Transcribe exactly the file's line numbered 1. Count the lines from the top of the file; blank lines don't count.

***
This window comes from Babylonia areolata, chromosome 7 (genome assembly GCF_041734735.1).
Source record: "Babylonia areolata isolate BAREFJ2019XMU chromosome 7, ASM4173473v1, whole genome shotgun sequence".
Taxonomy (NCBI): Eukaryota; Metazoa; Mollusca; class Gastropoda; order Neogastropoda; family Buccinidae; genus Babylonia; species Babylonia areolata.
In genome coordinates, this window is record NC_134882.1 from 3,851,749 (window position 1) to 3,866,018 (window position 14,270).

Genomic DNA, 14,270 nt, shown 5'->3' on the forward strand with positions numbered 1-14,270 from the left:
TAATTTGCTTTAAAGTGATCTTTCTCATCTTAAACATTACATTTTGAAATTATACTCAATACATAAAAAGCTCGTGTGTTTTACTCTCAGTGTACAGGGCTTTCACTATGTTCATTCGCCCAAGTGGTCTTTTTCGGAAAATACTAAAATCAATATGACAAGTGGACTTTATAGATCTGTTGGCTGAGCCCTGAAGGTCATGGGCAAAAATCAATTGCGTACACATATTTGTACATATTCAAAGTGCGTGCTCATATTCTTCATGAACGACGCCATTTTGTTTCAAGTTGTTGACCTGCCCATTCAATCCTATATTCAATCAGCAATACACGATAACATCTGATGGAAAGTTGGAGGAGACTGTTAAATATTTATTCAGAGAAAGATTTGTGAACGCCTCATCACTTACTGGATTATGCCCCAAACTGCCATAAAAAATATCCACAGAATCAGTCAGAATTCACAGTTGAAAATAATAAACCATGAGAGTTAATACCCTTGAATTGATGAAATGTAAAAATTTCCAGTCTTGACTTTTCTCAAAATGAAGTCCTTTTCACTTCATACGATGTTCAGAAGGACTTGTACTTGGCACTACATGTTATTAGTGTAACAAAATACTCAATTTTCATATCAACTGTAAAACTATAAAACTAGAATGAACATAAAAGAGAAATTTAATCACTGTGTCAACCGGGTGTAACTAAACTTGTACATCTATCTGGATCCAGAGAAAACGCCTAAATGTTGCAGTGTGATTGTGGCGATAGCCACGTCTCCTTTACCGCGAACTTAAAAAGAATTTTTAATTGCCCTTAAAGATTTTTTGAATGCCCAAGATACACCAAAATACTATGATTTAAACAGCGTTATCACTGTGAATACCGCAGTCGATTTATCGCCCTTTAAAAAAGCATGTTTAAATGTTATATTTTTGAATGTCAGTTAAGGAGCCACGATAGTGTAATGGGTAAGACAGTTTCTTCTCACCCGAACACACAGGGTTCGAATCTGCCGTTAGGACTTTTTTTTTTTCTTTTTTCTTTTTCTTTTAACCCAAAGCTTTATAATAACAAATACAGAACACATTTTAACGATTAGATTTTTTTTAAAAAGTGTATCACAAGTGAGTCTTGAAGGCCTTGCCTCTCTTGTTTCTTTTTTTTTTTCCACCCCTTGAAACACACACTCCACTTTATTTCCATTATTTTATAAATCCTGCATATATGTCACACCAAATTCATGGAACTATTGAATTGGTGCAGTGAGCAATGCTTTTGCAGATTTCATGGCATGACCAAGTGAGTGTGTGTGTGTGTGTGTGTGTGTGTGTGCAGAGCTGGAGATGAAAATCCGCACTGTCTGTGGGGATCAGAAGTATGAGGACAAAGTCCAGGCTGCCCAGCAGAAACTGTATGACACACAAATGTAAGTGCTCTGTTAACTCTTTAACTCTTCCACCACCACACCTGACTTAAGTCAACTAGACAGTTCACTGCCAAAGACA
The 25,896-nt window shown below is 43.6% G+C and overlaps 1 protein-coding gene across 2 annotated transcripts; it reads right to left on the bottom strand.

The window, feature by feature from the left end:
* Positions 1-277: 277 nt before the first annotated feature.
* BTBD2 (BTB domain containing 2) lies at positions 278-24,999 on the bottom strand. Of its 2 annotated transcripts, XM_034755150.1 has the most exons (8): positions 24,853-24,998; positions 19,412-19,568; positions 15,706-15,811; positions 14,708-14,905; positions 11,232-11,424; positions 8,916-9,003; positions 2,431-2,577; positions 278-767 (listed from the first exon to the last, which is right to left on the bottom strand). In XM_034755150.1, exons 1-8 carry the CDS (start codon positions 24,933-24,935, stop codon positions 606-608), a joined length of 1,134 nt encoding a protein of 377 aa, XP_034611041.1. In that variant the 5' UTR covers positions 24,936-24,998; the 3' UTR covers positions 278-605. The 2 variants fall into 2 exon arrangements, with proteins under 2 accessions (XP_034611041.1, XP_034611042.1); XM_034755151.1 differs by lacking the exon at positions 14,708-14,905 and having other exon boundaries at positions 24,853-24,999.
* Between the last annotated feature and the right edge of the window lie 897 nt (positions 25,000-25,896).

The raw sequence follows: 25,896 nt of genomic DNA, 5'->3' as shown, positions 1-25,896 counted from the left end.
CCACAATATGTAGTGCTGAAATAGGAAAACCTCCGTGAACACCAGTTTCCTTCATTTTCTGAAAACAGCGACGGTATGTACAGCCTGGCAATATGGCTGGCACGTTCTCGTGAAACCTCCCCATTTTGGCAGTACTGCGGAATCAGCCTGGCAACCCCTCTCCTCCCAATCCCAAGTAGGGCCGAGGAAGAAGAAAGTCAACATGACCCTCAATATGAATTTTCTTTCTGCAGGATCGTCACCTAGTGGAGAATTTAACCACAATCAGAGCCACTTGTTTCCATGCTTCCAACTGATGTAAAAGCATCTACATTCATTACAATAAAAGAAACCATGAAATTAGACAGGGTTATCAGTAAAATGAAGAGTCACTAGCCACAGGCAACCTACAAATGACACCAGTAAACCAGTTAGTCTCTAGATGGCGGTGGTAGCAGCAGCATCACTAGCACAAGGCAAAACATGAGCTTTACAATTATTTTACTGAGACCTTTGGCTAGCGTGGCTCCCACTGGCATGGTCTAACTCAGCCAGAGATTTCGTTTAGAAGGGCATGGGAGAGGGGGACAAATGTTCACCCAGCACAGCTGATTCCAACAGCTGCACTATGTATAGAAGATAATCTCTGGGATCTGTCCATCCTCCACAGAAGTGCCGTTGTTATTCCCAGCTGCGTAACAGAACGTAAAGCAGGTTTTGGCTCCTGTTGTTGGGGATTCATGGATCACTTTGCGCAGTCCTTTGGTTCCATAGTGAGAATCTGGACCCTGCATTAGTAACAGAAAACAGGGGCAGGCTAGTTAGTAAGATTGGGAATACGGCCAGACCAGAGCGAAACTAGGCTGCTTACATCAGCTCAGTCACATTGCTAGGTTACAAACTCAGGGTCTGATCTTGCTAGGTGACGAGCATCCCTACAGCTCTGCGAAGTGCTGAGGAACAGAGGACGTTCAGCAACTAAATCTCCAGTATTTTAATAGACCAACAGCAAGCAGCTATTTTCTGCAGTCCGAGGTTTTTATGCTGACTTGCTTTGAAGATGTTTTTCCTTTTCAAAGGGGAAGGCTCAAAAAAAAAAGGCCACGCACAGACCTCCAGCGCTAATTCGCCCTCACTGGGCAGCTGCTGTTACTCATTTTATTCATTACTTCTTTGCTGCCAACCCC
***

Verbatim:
This window comes from Babylonia areolata, chromosome 7 (genome assembly GCF_041734735.1).